In addition, what is a champion in any sport? Is it a team that has won a four-seed playoff, one that was voted the best in the nation by sportswriters, a club that won a seven-game series, a school that won from a field of 64 or an underdog that went 9-7, slipped into the playoffs and won the Super Bowl?
Goodbye BCS and thanks for cutting straight to the chase.
Simple One-Destination Travel
Attention, fans who want to be there when their school wins the big enchilada. After the BCS leaves, you’ll need to save up more money.
Yes, that’s right. Want to see your beloved program win it all? First, show up at the pricey playoff game and then pack your bags, and your bank account, for the national championship.
And in case you’re thinking you’ll skip the playoff game and hold onto your cash until the title game, you should hope your team doesn’t pull a Florida. Yes, if your team gets upset by Louisville in the semifinals, you’ll be stuck on eBay, trying to hawk your game tickets and your non-refundable hotel room.
Though college football doesn’t have a true preseason like the NFL, many BCS-level teams get the season started with cupcake games that make winning almost automatic.
Yes, while some programs schedule a game with Oregon, Virginia Tech, Auburn or even Oklahoma State, others prefer blasting away at FCS Nichols State or Georgia Southern.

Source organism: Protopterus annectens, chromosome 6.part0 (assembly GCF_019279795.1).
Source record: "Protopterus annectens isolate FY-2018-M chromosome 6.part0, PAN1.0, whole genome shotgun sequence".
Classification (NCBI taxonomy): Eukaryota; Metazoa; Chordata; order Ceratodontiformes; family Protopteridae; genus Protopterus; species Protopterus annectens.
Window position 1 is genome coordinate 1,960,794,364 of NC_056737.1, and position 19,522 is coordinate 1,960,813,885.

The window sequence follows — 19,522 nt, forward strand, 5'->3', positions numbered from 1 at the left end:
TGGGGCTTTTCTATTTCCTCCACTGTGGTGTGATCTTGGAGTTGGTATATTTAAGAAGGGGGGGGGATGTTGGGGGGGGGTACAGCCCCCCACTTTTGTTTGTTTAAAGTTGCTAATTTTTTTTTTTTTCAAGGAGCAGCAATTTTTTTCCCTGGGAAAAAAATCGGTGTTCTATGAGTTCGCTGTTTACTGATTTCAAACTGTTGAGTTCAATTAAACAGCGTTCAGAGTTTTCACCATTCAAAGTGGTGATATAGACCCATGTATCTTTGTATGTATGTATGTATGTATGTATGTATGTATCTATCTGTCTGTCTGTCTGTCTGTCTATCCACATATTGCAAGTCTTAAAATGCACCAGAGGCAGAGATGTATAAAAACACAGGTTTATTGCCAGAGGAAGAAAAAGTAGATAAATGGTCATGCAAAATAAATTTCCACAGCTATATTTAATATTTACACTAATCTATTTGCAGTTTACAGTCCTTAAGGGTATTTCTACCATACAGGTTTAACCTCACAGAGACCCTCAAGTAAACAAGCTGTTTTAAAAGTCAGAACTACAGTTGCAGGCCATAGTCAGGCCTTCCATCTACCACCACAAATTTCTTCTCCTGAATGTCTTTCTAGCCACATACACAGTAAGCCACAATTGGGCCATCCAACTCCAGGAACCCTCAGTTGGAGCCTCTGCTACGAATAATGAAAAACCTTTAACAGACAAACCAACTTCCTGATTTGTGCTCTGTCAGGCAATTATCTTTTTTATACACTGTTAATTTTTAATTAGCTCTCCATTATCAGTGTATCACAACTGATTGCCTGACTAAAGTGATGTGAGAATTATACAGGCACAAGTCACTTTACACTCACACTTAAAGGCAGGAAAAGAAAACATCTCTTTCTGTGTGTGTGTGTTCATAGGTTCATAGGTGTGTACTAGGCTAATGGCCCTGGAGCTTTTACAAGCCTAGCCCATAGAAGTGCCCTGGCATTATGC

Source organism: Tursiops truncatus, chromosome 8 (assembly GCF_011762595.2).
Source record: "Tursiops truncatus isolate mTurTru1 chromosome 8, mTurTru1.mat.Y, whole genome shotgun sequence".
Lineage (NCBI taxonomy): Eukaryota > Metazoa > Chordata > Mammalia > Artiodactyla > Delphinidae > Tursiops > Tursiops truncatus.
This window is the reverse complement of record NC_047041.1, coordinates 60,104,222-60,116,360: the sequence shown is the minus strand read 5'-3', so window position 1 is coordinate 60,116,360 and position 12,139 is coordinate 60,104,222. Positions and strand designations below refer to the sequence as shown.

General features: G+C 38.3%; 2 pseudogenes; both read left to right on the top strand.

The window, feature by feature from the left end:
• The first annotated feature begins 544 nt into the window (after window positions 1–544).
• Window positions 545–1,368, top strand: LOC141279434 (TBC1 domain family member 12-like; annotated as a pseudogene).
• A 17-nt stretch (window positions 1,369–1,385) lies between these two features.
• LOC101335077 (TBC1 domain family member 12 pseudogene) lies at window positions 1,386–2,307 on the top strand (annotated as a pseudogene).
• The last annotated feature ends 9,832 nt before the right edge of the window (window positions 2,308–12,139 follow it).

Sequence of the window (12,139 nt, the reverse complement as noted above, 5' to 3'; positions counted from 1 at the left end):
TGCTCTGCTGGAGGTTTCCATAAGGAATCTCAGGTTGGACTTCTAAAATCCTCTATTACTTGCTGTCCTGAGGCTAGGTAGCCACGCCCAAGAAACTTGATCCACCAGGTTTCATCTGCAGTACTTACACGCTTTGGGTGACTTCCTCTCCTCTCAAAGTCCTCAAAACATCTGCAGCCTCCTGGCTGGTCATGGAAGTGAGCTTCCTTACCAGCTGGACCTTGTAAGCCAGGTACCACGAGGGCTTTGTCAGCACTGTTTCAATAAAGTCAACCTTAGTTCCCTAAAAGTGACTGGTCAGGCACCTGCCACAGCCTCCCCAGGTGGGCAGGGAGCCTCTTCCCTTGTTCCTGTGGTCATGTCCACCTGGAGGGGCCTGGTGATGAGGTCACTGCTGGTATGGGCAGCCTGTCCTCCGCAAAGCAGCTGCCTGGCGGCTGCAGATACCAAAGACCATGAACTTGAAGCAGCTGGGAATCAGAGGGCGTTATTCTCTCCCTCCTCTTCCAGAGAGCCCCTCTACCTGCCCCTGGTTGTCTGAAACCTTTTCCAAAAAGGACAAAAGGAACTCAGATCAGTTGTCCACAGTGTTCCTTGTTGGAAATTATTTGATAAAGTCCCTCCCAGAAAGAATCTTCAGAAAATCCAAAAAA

The all-human, all-the-time, College Football Playoff committee may change early-season scheduling practices by favoring teams which have a quality non-conference game, as opposed to the customary cakewalk.
With the computers no longer making the decision, what will a panel of "football experts" do when the final playoff slot comes down to two teams from major conferences with an equal record?
The first option is an 11-1 Big 12 team that played early-season games against Georgia, New Mexico and Nevada. The second choice is an 11-1 Big Ten team which squared off with Toledo, Central Michigan and FAU.
Could the one game against a non-conference BCS team make the difference, and if so, how does this transform scheduling practices?
Fun and Meaningless Major Bowl Games
Is it possible that one day the college football fan will yearn for the era of the meaningless Orange Bowl, Rose Bowl and Sugar Bowl?
On one hand, it seems senseless to play major bowl games with no real meaning. On the other hand, isn’t it easier to live in a world where big football contests can’t hurt?